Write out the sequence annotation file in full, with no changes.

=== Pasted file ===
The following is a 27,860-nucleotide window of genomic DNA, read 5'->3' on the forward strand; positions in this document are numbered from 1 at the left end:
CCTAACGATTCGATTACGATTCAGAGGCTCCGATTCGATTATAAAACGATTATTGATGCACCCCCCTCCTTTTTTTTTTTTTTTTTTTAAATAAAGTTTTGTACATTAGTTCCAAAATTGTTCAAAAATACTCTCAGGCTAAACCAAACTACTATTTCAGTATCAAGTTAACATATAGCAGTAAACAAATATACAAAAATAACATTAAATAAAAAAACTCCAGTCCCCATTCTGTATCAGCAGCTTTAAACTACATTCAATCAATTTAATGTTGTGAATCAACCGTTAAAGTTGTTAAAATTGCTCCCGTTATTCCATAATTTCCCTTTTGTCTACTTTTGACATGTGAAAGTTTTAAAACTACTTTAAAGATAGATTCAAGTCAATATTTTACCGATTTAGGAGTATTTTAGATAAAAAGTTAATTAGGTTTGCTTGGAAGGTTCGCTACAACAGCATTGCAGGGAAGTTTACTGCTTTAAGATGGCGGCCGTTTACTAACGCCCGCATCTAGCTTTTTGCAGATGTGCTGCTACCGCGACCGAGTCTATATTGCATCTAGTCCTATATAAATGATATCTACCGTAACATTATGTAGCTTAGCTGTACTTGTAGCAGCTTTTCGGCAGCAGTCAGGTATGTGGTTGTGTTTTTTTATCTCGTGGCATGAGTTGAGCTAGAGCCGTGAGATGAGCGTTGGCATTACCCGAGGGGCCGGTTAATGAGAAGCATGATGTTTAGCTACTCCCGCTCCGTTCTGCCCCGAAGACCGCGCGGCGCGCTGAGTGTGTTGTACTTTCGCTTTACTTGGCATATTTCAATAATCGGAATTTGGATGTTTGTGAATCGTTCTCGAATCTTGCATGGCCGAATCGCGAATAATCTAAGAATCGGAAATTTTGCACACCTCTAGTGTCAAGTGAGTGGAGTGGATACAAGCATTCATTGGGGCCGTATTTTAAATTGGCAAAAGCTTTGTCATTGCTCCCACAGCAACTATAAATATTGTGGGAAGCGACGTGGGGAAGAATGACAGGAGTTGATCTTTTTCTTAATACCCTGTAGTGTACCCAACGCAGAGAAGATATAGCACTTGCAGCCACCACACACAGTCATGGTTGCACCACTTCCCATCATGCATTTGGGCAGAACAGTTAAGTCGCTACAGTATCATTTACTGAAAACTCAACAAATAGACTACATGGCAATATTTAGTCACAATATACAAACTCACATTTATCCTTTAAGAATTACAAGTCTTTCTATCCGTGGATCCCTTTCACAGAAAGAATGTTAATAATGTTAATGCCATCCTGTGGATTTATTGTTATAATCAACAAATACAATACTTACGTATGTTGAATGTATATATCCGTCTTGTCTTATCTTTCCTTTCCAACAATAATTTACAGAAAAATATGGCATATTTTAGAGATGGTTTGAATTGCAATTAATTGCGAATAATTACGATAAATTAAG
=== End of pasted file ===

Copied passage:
The following is a 27,860-nucleotide window of genomic DNA, read 5'->3' on the forward strand; positions in this document are numbered from 1 at the left end:
CCTAACGATTCGATTACGATTCAGAGGCTCCGATTCGATTATAAAACGATTATTGATGCACCCCCCTCCTTTTTTTTTTTTTTTTTTTAAATAAAGTTTTGTACATTAGTTCCAAAATTGTTCAAAAATACTCTCAGGCTAAACCAAACTACTATTTCAGTATCAAGTTAACATATAGCAGTAAACAAATATACAAAAATAACATTAAATAAAAAAACTCCAGTCCCCATTCTGTATCAGCAGCTTTAAACTACATTCAATCAATTTAATGTTGTGAATCAACCGTTAAAGTTGTTAAAATTGCTCCCGTTATTCCATAATTTCCCTTTTGTCTACTTTTGACATGTGAAAGTTTTAAAACTACTTTAAAGATAGATTCAAGTCAATATTTTACCGATTTAGGAGTATTTTAGATAAAAAGTTAATTAGGTTTGCTTGGAAGGTTCGCTACAACAGCATTGCAGGGAAGTTTACTGCTTTAAGATGGCGGCCGTTTACTAACGCCCGCATCTAGCTTTTTGCAGATGTGCTGCTACCGCGACCGAGTCTATATTGCATCTAGTCCTATATAAATGATATCTACCGTAACATTATGTAGCTTAGCTGTACTTGTAGCAGCTTTTCGGCAGCAGTCAGGTATGTGGTTGTGTTTTTTTATCTCGTGGCATGAGTTGAGCTAGAGCCGTGAGATGAGCGTTGGCATTACCCGAGGGGCCGGTTAATGAGAAGCATGATGTTTAGCTACTCCCGCTCCGTTCTGCCCCGAAGACCGCGCGGCGCGCTGAGTGTGTTGTACTTTCGCTTTACTTGGCATATTTCAATAATCGGAATTTGGATGTTTGTGAATCGTTCTCGAATCTTGCATGGCCGAATCGCGAATAATCTAAGAATCGGAAATTTTGCACACCTCTAGTGTCAAGTGAGTGGAGTGGATACAAGCATTCATTGGGGCCGTATTTTAAATTGGCAAAAGCTTTGTCATTGCTCCCACAGCAACTATAAATATTGTGGGAAGCGACGTGGGGAAGAATGACAGGAGTTGATCTTTTTCTTAATACCCTGTAGTGTACCCAACGCAGAGAAGATATAGCACTTGCAGCCACCACACACAGTCATGGTTGCACCACTTCCCATCATGCATTTGGGCAGAACAGTTAAGTCGCTACAGTATCATTTACTGAAAACTCAACAAATAGACTACATGGCAATATTTAGTCACAATATACAAACTCACATTTATCCTTTAAGAATTACAAGTCTTTCTATCCGTGGATCCCTTTCACAGAAAGAATGTTAATAATGTTAATGCCATCCTGTGGATTTATTGTTATAATCAACAAATACAATACTTACGTATGTTGAATGTATATATCCGTCTTGTCTTATCTTTCCTTTCCAACAATAATTTACAGAAAAATATGGCATATTTTAGAGATGGTTTGAATTGCAATTAATTGCGAATAATTACGATAAATTAAG